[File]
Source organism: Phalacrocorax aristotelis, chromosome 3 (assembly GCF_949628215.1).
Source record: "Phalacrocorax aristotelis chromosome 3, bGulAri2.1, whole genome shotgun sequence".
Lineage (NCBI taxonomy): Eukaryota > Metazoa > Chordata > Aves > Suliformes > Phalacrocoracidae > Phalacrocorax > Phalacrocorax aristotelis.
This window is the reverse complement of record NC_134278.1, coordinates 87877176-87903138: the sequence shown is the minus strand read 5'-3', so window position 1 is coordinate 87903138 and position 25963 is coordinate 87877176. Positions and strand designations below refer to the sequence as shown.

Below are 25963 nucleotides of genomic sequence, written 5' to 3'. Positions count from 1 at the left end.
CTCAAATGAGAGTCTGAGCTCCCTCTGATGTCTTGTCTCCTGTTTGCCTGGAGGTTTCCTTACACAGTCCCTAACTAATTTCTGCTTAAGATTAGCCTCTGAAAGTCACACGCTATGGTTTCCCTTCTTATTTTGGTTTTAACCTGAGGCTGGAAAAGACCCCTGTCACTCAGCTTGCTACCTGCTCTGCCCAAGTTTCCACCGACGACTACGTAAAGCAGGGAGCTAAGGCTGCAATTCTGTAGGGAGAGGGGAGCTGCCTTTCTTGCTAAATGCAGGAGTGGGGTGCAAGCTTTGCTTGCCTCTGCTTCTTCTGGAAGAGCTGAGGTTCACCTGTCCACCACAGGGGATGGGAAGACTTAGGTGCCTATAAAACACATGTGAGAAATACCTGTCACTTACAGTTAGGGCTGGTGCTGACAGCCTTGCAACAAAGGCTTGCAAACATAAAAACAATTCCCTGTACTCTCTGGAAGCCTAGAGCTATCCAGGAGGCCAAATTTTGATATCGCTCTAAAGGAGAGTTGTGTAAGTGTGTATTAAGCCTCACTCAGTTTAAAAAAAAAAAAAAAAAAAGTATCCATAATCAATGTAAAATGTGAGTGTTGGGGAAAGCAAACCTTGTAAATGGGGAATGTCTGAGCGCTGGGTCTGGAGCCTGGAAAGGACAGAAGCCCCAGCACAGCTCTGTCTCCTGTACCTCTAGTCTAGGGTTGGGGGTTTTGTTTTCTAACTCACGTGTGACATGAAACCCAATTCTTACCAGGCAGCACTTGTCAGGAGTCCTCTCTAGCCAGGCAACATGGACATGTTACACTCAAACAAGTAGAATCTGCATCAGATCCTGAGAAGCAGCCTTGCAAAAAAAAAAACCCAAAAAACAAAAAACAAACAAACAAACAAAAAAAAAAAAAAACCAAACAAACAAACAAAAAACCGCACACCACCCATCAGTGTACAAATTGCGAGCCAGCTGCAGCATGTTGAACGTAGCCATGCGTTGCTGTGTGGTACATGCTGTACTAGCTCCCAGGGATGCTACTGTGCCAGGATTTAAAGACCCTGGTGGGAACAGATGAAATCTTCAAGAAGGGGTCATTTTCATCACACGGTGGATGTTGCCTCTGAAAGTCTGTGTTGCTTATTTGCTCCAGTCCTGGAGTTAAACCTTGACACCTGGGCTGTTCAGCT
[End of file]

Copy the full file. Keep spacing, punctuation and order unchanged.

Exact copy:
Source organism: Phalacrocorax aristotelis, chromosome 3 (assembly GCF_949628215.1).
Source record: "Phalacrocorax aristotelis chromosome 3, bGulAri2.1, whole genome shotgun sequence".
Lineage (NCBI taxonomy): Eukaryota > Metazoa > Chordata > Aves > Suliformes > Phalacrocoracidae > Phalacrocorax > Phalacrocorax aristotelis.
This window is the reverse complement of record NC_134278.1, coordinates 87877176-87903138: the sequence shown is the minus strand read 5'-3', so window position 1 is coordinate 87903138 and position 25963 is coordinate 87877176. Positions and strand designations below refer to the sequence as shown.

Below are 25963 nucleotides of genomic sequence, written 5' to 3'. Positions count from 1 at the left end.
CTCAAATGAGAGTCTGAGCTCCCTCTGATGTCTTGTCTCCTGTTTGCCTGGAGGTTTCCTTACACAGTCCCTAACTAATTTCTGCTTAAGATTAGCCTCTGAAAGTCACACGCTATGGTTTCCCTTCTTATTTTGGTTTTAACCTGAGGCTGGAAAAGACCCCTGTCACTCAGCTTGCTACCTGCTCTGCCCAAGTTTCCACCGACGACTACGTAAAGCAGGGAGCTAAGGCTGCAATTCTGTAGGGAGAGGGGAGCTGCCTTTCTTGCTAAATGCAGGAGTGGGGTGCAAGCTTTGCTTGCCTCTGCTTCTTCTGGAAGAGCTGAGGTTCACCTGTCCACCACAGGGGATGGGAAGACTTAGGTGCCTATAAAACACATGTGAGAAATACCTGTCACTTACAGTTAGGGCTGGTGCTGACAGCCTTGCAACAAAGGCTTGCAAACATAAAAACAATTCCCTGTACTCTCTGGAAGCCTAGAGCTATCCAGGAGGCCAAATTTTGATATCGCTCTAAAGGAGAGTTGTGTAAGTGTGTATTAAGCCTCACTCAGTTTAAAAAAAAAAAAAAAAAAAGTATCCATAATCAATGTAAAATGTGAGTGTTGGGGAAAGCAAACCTTGTAAATGGGGAATGTCTGAGCGCTGGGTCTGGAGCCTGGAAAGGACAGAAGCCCCAGCACAGCTCTGTCTCCTGTACCTCTAGTCTAGGGTTGGGGGTTTTGTTTTCTAACTCACGTGTGACATGAAACCCAATTCTTACCAGGCAGCACTTGTCAGGAGTCCTCTCTAGCCAGGCAACATGGACATGTTACACTCAAACAAGTAGAATCTGCATCAGATCCTGAGAAGCAGCCTTGCAAAAAAAAAAACCCAAAAAACAAAAAACAAACAAACAAACAAAAAAAAAAAAAAACCAAACAAACAAACAAAAAACCGCACACCACCCATCAGTGTACAAATTGCGAGCCAGCTGCAGCATGTTGAACGTAGCCATGCGTTGCTGTGTGGTACATGCTGTACTAGCTCCCAGGGATGCTACTGTGCCAGGATTTAAAGACCCTGGTGGGAACAGATGAAATCTTCAAGAAGGGGTCATTTTCATCACACGGTGGATGTTGCCTCTGAAAGTCTGTGTTGCTTATTTGCTCCAGTCCTGGAGTTAAACCTTGACACCTGGGCTGTTCAGCT